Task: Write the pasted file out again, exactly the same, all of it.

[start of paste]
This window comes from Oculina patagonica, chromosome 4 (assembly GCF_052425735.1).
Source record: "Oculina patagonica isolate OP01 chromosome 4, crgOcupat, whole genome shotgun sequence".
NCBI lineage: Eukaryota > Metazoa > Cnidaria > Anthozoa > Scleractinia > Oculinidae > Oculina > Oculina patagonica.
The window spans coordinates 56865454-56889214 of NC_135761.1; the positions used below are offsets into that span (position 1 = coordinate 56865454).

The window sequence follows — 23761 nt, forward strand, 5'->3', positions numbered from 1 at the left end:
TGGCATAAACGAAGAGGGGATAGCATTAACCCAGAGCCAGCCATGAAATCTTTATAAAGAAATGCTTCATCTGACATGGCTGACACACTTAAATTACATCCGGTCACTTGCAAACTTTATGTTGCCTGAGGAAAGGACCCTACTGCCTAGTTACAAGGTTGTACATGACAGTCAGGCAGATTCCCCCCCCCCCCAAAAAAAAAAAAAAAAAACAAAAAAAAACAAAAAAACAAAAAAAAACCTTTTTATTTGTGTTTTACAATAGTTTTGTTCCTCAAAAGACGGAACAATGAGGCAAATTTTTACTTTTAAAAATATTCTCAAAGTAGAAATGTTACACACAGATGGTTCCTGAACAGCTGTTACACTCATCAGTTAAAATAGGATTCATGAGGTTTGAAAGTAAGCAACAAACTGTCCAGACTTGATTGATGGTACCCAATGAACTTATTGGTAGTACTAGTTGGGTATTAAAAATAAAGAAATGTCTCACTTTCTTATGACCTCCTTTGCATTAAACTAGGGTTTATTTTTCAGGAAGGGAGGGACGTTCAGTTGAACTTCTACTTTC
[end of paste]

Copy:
This window comes from Oculina patagonica, chromosome 4 (assembly GCF_052425735.1).
Source record: "Oculina patagonica isolate OP01 chromosome 4, crgOcupat, whole genome shotgun sequence".
NCBI lineage: Eukaryota > Metazoa > Cnidaria > Anthozoa > Scleractinia > Oculinidae > Oculina > Oculina patagonica.
The window spans coordinates 56865454-56889214 of NC_135761.1; the positions used below are offsets into that span (position 1 = coordinate 56865454).

The window sequence follows — 23761 nt, forward strand, 5'->3', positions numbered from 1 at the left end:
TGGCATAAACGAAGAGGGGATAGCATTAACCCAGAGCCAGCCATGAAATCTTTATAAAGAAATGCTTCATCTGACATGGCTGACACACTTAAATTACATCCGGTCACTTGCAAACTTTATGTTGCCTGAGGAAAGGACCCTACTGCCTAGTTACAAGGTTGTACATGACAGTCAGGCAGATTCCCCCCCCCCCCAAAAAAAAAAAAAAAAAACAAAAAAAAACAAAAAAACAAAAAAAAACCTTTTTATTTGTGTTTTACAATAGTTTTGTTCCTCAAAAGACGGAACAATGAGGCAAATTTTTACTTTTAAAAATATTCTCAAAGTAGAAATGTTACACACAGATGGTTCCTGAACAGCTGTTACACTCATCAGTTAAAATAGGATTCATGAGGTTTGAAAGTAAGCAACAAACTGTCCAGACTTGATTGATGGTACCCAATGAACTTATTGGTAGTACTAGTTGGGTATTAAAAATAAAGAAATGTCTCACTTTCTTATGACCTCCTTTGCATTAAACTAGGGTTTATTTTTCAGGAAGGGAGGGACGTTCAGTTGAACTTCTACTTTC